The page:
## Univariate Optimization

One approach to calculus-based optimization is to perform sequential optimizations of the cost function by treating each parameter in turn as a univariate minimization problem. This approach, combined with heuristic rules for selecting a good sequence of parameters to minimize, was shown to be fast and accurate for registration of PET and MRI images [14,21]. Univariate minimization is based on a quadratic (i.e., parabolic) approximation of the cost function in the region where the parameter is near the cost function's minimum (Fig. 2). If

FIGURE 2 The cost function is represented on the vertical axis and a parameter that needs to be adjusted to minimize the cost function is shown on the horizontal axis. Calculus-based univariate minimization uses the first and second derivatives of the cost function at a given point (indicated by the blue cross), to construct a parabola (red curve) that is assumed to be a reasonable model of how the true cost function varies. The first derivative, represented by the yellow line, should be zero (horizontal) at the true minimum. The minimization algorithm computes the value of the parameter that corresponds to the minimum of the constructed parabola and then reevaluates the derivatives using this new estimate. This process is repeated iteratively until a minimum is reached. See also Plate 75.

FIGURE 2 The cost function is represented on the vertical axis and a parameter that needs to be adjusted to minimize the cost function is shown on the horizontal axis. Calculus-based univariate minimization uses the first and second derivatives of the cost function at a given point (indicated by the blue cross), to construct a parabola (red curve) that is assumed to be a reasonable model of how the true cost function varies. The first derivative, represented by the yellow line, should be zero (horizontal) at the true minimum. The minimization algorithm computes the value of the parameter that corresponds to the minimum of the constructed parabola and then reevaluates the derivatives using this new estimate. This process is repeated iteratively until a minimum is reached. See also Plate 75.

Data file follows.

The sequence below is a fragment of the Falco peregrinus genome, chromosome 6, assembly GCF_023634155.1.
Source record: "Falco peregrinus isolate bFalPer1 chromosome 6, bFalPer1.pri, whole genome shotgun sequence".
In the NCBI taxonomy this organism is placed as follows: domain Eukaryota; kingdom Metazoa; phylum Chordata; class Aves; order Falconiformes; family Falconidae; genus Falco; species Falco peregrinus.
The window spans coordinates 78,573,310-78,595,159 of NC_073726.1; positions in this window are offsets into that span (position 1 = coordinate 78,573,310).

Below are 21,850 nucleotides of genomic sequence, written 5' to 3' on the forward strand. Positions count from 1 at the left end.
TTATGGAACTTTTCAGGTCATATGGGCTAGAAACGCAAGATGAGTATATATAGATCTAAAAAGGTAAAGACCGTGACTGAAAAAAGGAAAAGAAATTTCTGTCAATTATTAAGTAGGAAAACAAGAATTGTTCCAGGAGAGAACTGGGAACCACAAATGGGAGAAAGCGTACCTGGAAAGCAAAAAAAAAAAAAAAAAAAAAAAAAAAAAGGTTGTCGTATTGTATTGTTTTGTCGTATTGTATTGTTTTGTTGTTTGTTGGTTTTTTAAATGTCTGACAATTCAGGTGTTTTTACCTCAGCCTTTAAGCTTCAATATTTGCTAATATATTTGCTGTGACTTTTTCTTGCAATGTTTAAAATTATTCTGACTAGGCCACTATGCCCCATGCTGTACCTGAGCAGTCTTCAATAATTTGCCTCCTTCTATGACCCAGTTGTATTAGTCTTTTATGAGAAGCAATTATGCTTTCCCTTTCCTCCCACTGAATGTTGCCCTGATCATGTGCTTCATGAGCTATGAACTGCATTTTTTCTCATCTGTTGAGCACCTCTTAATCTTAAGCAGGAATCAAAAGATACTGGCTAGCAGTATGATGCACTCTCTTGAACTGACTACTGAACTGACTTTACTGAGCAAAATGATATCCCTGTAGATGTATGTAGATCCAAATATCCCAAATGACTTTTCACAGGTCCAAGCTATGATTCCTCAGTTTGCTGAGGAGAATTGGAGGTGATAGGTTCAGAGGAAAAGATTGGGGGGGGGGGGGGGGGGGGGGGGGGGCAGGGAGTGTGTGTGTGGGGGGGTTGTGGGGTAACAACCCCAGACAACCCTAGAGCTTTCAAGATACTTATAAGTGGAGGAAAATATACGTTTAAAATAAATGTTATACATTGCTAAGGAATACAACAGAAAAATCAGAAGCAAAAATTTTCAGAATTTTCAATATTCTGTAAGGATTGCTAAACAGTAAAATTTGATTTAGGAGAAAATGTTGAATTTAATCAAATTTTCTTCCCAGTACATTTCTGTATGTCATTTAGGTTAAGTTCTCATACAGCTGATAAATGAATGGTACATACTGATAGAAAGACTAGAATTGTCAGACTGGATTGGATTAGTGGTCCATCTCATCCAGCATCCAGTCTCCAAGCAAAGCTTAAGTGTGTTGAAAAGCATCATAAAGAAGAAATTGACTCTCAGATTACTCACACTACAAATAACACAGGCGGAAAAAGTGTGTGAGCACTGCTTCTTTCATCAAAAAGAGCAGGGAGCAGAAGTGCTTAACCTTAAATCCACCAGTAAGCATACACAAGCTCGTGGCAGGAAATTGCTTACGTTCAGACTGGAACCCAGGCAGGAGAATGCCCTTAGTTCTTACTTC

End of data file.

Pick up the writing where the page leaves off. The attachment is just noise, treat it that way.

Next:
p0 is the optimum value of the parameter p, and c is the cost function, this approximation gives c(p) = c(p0) + ^(p - p0)2-

The first derivative of the cost function with respect to p, C is given by:

c'(p)=2*k*(p - po), and the second derivative, c", by c"(p) = 2*k. From this, it follows directly that

The parabolic form of the cost function is justified by the fact that the first derivative of the cost function should be zero at a local minimum or maximum. The optimization strategy is very simple: Compute the first and second derivatives of the cost function with respect to the parameter, divide the first derivative by the second derivative, and subtract the resulting quotient from the current value of the parameter. If the parabolic model were perfectly accurate (which it generally is not), the minimum would be reached in a single step. As the minimum is approached, the parabolic approximation should become increasingly valid, and convergence should be rapid with repeated iterations. A reasonable stopping criterion is when the first derivatives become arbitrarily close to zero or when the predicted or actual improvements in the cost function become arbitrarily small.

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